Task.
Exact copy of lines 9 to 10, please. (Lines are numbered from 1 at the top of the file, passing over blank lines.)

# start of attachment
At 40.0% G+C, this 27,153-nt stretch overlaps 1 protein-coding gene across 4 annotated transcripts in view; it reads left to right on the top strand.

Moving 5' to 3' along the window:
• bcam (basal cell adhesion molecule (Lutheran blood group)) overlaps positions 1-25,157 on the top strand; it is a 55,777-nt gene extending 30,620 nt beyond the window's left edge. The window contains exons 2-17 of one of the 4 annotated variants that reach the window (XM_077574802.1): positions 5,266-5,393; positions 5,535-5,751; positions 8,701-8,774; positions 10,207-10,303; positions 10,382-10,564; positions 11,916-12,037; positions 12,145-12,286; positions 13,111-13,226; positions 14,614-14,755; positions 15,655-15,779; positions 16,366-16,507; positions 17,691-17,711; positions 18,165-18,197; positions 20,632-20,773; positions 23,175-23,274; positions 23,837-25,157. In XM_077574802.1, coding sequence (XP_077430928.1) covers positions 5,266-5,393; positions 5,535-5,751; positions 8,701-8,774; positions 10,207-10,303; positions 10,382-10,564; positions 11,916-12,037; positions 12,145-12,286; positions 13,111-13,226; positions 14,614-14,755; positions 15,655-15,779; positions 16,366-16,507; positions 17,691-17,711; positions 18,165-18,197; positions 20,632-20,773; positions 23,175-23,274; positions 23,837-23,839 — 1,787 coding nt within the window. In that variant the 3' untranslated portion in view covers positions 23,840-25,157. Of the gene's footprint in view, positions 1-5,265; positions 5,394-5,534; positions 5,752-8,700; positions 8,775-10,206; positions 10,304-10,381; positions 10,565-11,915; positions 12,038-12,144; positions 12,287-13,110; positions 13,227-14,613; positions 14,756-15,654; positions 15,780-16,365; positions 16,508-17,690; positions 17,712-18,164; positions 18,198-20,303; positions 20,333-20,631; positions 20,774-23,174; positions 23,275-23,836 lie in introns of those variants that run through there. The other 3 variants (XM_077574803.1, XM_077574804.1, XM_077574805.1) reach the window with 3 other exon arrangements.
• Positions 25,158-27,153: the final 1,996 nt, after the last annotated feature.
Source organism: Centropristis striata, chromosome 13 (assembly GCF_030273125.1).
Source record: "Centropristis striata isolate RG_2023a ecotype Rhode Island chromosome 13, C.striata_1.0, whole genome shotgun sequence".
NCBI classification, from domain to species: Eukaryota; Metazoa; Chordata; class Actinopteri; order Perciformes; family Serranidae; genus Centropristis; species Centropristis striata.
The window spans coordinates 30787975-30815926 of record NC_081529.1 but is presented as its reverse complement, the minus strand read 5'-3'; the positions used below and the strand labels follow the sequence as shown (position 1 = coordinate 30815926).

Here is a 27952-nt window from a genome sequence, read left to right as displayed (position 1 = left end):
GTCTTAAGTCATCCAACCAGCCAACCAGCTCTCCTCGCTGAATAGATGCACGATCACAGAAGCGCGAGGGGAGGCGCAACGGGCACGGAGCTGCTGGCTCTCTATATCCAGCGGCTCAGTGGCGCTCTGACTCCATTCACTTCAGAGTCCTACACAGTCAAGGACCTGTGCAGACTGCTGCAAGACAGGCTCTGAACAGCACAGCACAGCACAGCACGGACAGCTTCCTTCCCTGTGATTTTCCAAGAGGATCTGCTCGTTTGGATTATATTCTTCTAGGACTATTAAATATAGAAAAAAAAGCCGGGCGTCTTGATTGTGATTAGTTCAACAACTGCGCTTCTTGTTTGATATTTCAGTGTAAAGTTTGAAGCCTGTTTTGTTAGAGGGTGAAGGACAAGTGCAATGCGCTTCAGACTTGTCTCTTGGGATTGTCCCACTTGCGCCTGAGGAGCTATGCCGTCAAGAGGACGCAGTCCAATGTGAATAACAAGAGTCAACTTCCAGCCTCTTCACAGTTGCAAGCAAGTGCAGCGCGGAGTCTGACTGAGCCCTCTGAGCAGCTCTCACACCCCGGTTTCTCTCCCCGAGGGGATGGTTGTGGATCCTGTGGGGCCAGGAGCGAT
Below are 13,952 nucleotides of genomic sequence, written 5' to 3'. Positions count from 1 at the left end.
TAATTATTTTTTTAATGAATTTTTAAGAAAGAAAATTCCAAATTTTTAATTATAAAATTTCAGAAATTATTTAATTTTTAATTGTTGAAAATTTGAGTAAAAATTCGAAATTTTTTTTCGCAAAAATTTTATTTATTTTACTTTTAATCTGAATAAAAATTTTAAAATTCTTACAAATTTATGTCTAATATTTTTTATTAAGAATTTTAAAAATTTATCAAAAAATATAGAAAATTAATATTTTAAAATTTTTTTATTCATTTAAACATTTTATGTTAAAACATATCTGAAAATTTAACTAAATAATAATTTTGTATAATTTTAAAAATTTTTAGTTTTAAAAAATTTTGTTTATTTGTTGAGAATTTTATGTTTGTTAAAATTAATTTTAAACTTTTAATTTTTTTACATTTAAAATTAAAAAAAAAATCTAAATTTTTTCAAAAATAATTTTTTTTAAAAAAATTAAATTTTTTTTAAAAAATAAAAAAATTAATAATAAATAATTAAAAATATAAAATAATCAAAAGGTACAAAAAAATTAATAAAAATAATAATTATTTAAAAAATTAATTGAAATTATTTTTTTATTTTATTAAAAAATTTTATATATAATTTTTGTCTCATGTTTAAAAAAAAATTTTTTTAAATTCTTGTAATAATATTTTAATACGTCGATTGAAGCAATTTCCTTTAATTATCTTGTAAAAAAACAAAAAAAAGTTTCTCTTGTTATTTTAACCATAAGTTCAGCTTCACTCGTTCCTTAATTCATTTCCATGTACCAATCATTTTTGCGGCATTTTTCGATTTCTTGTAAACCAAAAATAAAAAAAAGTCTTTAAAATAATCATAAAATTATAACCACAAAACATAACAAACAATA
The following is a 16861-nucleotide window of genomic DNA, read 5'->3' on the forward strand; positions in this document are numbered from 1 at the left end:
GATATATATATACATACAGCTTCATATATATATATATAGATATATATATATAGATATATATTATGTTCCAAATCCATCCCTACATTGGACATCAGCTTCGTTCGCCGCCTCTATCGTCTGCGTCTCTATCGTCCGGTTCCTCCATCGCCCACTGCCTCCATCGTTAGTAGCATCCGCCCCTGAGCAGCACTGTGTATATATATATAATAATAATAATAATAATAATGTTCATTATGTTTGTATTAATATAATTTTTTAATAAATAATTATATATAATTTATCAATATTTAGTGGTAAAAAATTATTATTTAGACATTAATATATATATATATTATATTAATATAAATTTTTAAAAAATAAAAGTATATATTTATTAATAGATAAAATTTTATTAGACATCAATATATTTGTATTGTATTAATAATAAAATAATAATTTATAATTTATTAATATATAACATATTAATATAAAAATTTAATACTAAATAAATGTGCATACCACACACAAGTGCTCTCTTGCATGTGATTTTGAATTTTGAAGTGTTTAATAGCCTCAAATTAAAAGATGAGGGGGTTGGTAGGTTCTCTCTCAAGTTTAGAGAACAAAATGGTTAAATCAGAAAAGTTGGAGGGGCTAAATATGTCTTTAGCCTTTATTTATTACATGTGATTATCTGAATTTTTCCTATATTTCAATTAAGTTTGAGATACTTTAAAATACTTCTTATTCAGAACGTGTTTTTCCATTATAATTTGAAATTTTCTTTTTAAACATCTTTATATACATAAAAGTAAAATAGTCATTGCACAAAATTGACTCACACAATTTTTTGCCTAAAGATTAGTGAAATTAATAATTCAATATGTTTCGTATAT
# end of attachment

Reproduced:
Here is a 27952-nt window from a genome sequence, read left to right as displayed (position 1 = left end):
GTCTTAAGTCATCCAACCAGCCAACCAGCTCTCCTCGCTGAATAGATGCACGATCACAGAAGCGCGAGGGGAGGCGCAACGGGCACGGAGCTGCTGGCTCTCTATATCCAGCGGCTCAGTGGCGCTCTGACTCCATTCACTTCAGAGTCCTACACAGTCAAGGACCTGTGCAGACTGCTGCAAGACAGGCTCTGAACAGCACAGCACAGCACAGCACGGACAGCTTCCTTCCCTGTGATTTTCCAAGAGGATCTGCTCGTTTGGATTATATTCTTCTAGGACTATTAAATATAGAAAAAAAAGCCGGGCGTCTTGATTGTGATTAGTTCAACAACTGCGCTTCTTGTTTGATATTTCAGTGTAAAGTTTGAAGCCTGTTTTGTTAGAGGGTGAAGGACAAGTGCAATGCGCTTCAGACTTGTCTCTTGGGATTGTCCCACTTGCGCCTGAGGAGCTATGCCGTCAAGAGGACGCAGTCCAATGTGAATAACAAGAGTCAACTTCCAGCCTCTTCACAGTTGCAAGCAAGTGCAGCGCGGAGTCTGACTGAGCCCTCTGAGCAGCTCTCACACCCCGGTTTCTCTCCCCGAGGGGATGGTTGTGGATCCTGTGGGGCCAGGAGCGAT